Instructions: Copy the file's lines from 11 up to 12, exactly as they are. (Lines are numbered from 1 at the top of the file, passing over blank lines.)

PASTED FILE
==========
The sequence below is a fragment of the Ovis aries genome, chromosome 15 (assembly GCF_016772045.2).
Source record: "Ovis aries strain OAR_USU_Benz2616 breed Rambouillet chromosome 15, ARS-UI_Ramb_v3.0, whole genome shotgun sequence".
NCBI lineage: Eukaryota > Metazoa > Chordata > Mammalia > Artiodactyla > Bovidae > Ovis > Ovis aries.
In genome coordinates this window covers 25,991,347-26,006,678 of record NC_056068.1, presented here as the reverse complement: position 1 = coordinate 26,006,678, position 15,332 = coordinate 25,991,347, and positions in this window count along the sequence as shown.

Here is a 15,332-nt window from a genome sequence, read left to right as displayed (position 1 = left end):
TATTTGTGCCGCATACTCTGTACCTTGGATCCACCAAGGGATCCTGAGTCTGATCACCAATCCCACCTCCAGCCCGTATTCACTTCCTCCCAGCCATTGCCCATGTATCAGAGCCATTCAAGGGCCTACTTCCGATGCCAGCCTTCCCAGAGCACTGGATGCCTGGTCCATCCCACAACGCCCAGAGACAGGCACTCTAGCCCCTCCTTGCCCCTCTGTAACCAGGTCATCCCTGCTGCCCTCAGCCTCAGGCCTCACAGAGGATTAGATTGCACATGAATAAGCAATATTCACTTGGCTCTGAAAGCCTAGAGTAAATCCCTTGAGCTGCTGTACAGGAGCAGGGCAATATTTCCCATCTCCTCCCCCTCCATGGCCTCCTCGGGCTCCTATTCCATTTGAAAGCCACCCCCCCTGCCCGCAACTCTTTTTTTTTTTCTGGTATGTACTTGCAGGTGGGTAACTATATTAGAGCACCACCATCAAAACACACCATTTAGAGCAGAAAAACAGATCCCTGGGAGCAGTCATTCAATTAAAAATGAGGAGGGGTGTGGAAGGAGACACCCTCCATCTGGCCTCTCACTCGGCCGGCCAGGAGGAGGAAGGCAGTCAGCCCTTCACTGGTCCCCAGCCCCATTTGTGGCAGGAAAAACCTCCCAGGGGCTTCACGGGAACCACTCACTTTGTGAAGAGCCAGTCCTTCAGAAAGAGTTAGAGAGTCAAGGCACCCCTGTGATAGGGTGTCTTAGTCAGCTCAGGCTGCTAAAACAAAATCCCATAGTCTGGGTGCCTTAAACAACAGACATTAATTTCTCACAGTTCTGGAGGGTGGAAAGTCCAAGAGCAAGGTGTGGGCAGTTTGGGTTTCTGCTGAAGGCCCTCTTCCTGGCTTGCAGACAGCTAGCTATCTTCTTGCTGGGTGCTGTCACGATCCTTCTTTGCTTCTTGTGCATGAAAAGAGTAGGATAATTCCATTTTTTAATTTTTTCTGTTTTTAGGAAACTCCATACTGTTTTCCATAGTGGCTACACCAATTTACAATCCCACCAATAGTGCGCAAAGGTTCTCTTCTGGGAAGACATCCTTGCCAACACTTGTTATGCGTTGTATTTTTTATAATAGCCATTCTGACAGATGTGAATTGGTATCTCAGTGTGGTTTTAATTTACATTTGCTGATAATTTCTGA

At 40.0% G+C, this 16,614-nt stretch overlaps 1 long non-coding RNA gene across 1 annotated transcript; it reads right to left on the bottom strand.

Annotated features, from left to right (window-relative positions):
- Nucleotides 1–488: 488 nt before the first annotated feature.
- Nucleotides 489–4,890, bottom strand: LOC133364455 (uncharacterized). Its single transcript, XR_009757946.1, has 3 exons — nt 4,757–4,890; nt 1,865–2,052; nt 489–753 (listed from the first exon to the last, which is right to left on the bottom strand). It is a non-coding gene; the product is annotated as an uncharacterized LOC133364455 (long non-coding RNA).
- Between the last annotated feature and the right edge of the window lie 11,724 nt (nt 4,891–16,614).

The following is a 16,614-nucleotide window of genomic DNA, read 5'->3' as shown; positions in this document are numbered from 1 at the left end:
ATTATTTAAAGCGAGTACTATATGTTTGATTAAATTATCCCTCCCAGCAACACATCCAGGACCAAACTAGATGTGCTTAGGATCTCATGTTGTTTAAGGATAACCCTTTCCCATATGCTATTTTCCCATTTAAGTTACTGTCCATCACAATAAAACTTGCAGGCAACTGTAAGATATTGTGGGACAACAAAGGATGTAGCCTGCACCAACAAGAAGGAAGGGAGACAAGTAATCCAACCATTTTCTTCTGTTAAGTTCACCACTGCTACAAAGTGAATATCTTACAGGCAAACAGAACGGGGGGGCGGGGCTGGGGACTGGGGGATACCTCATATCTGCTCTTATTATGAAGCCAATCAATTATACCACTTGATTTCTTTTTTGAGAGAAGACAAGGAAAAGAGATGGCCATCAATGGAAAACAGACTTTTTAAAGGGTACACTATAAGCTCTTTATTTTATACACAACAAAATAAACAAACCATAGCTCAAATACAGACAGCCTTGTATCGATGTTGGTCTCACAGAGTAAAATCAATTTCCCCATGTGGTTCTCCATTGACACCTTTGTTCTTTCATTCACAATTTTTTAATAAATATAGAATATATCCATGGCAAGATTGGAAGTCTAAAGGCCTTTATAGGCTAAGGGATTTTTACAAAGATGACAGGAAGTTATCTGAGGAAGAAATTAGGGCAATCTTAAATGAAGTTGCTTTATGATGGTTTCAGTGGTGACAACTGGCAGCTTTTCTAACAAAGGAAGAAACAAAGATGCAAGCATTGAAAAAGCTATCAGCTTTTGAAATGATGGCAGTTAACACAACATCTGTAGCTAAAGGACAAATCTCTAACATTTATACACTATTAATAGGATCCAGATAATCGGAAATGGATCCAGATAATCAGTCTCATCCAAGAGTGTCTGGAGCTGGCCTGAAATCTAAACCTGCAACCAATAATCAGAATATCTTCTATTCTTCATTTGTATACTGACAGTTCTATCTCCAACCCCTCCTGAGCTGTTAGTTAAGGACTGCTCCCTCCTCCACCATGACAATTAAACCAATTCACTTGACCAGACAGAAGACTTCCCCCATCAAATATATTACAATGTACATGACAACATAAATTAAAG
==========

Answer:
- Between the last annotated feature and the right edge of the window lie 11,724 nt (nt 4,891–16,614).

The following is a 16,614-nucleotide window of genomic DNA, read 5'->3' as shown; positions in this document are numbered from 1 at the left end: